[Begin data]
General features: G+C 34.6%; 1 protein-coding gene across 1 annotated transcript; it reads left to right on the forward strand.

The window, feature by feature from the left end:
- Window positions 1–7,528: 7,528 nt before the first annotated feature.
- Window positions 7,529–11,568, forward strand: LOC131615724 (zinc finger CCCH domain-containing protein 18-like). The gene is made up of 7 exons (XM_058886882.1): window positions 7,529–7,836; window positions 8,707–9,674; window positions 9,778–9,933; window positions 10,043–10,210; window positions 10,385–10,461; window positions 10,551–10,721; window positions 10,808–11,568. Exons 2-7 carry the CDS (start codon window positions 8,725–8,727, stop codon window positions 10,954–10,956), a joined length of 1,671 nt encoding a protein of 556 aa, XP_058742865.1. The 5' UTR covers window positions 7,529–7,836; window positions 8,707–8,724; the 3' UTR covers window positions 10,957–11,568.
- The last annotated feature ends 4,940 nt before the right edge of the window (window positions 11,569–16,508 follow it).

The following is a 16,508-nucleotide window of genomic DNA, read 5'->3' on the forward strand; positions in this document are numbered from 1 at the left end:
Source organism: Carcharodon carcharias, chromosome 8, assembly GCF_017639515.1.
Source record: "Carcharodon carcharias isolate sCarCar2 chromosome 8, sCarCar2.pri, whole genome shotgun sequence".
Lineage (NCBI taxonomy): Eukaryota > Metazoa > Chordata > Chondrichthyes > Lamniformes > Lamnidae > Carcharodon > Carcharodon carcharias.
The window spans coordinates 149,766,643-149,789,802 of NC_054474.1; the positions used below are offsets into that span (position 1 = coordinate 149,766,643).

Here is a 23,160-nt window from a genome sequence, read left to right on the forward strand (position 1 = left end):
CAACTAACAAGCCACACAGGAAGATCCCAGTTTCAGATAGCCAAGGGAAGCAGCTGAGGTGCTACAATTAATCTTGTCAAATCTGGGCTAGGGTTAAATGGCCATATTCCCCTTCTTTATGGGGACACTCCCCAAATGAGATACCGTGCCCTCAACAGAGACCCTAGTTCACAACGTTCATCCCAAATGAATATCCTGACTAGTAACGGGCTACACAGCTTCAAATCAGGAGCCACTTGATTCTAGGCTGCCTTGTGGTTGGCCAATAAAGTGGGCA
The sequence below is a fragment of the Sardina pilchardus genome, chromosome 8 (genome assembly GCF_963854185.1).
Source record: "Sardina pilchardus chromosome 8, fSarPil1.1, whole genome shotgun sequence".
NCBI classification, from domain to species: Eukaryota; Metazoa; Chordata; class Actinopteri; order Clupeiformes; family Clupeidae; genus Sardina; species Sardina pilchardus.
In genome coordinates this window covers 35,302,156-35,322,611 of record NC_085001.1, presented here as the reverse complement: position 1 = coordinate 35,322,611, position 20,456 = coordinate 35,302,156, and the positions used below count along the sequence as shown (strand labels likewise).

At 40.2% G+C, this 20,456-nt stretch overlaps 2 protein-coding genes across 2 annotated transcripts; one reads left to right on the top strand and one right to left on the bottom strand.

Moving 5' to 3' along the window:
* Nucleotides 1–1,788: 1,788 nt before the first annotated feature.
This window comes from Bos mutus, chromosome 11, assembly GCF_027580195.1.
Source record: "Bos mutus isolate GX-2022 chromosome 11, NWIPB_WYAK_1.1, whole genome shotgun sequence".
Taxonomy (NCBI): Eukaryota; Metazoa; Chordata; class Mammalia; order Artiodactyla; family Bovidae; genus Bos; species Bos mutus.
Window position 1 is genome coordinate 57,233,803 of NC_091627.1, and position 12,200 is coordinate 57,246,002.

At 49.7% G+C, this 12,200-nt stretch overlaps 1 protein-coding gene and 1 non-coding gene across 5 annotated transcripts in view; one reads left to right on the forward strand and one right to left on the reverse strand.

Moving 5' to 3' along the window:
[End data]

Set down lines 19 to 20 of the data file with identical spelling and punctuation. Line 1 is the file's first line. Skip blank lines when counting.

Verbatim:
* Nucleotides 1–1,788: 1,788 nt before the first annotated feature.
This window comes from Bos mutus, chromosome 11, assembly GCF_027580195.1.